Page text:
Rep. McNamara bill to include speech pathology in special education, ends project capping at age 9

State House

PROVIDENCE, R.I. (WLNE) – The House Committee on Education heard a testimony this Wednesday on legislation initiated by Representative Joseph M. McNamara that would include speech pathology as a part of special education.

The bill would provide special education services for students with disabilities that include speech-language pathology services, that do not cease solely because the child is 9 years or older.

“Rhode Island is the only state in the union that ends speech pathology for students who are 9 years old,” said Representative McNamara. “It was put in place by the Board of Regents many years ago, and it’s a horrible disparity for children who need those services. The plans and therapies these students receive should be based on the assessments and evaluations of licensed speech pathologists, not an arbitrary age rule.”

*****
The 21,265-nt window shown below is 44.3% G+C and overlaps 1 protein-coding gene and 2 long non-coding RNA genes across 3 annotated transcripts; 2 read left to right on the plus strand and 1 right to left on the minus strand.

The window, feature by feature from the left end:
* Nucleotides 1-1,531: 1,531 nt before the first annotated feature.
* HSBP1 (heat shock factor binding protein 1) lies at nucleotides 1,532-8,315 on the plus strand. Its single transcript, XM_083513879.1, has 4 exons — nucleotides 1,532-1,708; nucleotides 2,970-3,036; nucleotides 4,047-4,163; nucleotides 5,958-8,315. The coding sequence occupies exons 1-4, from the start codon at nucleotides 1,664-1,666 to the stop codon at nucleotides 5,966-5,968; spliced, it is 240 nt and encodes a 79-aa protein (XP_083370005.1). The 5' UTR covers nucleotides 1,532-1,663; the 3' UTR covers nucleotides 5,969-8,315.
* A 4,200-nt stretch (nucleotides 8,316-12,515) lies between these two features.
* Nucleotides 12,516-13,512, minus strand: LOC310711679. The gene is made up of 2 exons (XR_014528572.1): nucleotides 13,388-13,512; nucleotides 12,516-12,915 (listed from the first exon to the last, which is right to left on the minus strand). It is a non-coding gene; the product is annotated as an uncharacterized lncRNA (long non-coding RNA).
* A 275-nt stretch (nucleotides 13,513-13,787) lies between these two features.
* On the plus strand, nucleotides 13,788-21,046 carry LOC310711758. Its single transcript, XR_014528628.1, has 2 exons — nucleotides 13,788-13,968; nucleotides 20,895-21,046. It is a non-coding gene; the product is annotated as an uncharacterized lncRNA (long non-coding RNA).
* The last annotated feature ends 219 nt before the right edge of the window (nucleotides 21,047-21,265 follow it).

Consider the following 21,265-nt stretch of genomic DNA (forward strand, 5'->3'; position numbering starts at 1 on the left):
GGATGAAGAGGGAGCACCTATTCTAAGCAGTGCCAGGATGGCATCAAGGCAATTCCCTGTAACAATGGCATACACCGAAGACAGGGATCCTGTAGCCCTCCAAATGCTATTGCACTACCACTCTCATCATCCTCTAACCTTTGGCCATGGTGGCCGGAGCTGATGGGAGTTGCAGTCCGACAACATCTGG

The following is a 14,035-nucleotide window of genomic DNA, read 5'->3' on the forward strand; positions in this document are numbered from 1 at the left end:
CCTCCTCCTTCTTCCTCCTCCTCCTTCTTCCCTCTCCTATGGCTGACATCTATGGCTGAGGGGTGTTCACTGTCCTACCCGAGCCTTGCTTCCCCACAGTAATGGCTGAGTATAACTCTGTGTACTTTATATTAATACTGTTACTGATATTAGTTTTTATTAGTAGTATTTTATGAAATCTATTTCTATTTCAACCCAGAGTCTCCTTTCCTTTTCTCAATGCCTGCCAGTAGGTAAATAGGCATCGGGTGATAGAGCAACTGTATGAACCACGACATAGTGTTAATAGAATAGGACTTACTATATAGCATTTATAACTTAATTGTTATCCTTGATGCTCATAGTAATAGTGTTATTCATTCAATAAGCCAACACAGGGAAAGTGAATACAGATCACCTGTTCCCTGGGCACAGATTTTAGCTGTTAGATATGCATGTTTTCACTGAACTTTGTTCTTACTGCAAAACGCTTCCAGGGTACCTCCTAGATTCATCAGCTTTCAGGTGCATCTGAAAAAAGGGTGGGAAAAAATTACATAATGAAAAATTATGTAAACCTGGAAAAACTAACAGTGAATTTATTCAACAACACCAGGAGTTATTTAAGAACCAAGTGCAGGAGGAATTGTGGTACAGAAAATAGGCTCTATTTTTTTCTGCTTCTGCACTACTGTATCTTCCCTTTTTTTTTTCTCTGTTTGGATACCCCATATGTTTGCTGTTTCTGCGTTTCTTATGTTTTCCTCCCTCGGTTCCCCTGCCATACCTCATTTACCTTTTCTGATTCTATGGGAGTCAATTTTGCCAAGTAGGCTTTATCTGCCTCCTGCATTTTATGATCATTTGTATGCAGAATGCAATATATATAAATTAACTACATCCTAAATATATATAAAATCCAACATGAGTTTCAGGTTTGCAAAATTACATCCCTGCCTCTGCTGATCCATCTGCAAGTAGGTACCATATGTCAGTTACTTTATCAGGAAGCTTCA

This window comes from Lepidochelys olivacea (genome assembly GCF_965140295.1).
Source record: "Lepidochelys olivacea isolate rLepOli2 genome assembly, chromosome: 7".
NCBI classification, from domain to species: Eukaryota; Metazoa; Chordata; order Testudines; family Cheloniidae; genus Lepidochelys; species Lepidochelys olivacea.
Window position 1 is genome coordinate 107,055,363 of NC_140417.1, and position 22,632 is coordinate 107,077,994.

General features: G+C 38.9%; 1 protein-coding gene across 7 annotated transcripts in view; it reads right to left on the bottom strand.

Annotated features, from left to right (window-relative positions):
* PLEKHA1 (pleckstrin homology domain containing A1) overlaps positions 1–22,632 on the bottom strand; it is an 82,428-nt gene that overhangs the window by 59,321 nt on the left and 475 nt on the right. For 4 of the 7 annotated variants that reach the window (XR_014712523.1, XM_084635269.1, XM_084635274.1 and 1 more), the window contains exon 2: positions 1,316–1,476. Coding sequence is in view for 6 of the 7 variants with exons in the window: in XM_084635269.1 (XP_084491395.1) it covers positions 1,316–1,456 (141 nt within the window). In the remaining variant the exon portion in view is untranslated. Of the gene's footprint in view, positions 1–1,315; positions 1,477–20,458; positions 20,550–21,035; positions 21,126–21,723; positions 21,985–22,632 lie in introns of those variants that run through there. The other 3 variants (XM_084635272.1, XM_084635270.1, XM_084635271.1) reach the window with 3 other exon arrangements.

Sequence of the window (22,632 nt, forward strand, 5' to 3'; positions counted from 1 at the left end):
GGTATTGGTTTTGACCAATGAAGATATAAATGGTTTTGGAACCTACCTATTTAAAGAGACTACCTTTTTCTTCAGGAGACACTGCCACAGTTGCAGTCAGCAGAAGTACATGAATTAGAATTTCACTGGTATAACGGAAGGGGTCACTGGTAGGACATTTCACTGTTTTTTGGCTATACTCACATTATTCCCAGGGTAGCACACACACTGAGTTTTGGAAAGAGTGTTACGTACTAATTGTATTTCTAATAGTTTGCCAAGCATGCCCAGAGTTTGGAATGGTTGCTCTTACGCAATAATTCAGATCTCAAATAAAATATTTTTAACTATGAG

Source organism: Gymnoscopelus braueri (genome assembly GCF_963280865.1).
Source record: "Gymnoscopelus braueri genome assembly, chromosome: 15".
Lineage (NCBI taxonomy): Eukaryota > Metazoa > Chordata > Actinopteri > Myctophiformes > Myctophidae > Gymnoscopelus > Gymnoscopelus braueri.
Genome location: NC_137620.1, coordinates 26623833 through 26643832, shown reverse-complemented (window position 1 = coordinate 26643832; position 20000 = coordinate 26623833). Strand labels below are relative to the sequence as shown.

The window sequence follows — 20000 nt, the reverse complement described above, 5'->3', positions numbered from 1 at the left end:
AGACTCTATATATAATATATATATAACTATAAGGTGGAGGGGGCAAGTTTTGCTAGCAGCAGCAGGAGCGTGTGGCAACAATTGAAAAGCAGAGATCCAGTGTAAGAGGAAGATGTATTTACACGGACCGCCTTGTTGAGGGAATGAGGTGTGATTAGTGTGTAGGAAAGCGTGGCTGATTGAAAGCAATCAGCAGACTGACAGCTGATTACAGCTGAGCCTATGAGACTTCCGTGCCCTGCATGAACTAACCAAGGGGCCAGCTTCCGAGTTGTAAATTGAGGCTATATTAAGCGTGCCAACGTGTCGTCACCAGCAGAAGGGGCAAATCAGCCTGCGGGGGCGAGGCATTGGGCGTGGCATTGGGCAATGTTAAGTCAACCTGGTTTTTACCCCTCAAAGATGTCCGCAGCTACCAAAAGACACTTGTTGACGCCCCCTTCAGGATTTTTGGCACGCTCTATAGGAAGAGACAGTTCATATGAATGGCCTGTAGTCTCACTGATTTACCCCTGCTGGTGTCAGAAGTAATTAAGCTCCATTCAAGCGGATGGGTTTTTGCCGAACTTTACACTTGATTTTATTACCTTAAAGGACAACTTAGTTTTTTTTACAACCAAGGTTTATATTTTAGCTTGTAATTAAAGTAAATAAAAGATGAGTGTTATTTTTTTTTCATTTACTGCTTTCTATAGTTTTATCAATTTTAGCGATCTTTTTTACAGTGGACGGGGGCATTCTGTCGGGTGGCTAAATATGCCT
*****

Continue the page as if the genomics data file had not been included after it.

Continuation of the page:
The bill is supported by the American Speech-Language-Hearing Association as well as the American Civil Liberties Union. Both groups submitted testimonies in favor of the bill.

“This restriction is unique to Rhode Island,” said Judy Rich, president of ASHA. “Decisions about services for students with communication disorders should not be limited by a student’s age, but rather driven by a student’s unique needs as identified in the Individualized Education Program.”

The legislation is cosponsored by Representatives David A. Bennett, and Jacquelyn M. Baginski.

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